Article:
Austria Eyes $850 Million Windfall From G-7 Global Tax Deal
(Bloomberg) -- Austria’s government is set to be on the winning side of a landmark agreement between the world’s richest major economies on how to tax some of the largest companies.
The European nation would receive 700 million euros ($849 million) in additional tax revenue each year if the deal is implemented in its current form, Finance Minister Gernot Bluemel told reporters on Friday.
Austria has delayed plans to cut its 25% tax rate on corporate profits to 21%, leaving the burden among the highest in the European Union. It also came under fire for introducing a levy on internet advertising revenue, targeted at some of the largest global tech companies, including Facebook Inc. and Alphabet Inc.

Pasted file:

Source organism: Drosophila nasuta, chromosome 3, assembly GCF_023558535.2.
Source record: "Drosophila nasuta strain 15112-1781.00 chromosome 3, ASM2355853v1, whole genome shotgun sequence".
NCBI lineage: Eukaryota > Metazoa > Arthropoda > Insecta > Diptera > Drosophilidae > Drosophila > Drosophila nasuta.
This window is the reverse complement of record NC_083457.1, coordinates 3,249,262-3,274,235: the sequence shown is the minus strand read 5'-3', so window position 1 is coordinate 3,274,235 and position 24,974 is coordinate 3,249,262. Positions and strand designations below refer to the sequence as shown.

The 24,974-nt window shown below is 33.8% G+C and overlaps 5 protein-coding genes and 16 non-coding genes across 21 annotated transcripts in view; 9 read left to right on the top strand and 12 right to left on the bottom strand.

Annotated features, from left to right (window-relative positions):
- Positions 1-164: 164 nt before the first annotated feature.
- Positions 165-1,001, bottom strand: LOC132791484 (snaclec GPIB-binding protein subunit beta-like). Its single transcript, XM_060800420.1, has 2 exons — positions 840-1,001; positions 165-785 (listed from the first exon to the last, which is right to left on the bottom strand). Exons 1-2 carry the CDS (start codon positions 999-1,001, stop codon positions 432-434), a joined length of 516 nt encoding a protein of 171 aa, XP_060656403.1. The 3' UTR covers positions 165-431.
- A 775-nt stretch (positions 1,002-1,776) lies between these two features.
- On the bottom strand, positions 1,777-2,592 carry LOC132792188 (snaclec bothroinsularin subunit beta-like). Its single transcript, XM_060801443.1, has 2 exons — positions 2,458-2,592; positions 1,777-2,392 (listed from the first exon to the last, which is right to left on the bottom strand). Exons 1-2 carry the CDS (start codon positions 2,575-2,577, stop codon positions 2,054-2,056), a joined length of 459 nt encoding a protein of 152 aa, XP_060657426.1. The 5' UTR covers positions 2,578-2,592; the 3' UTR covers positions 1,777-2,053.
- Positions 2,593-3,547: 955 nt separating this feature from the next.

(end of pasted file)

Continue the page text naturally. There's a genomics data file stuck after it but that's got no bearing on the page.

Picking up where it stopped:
The Group-of-Seven deal may bring the tax policy that funds Austria’s generous welfare state closer to its global peers. The agreement still needs to be accepted by smaller nations, which may be more reluctant to give up on the extra revenue they get from offering global companies tax breaks.
“There will remain a certain level of tax competition among nations, but pushing rates to the bottom will no longer be possible,” Bluemel said.
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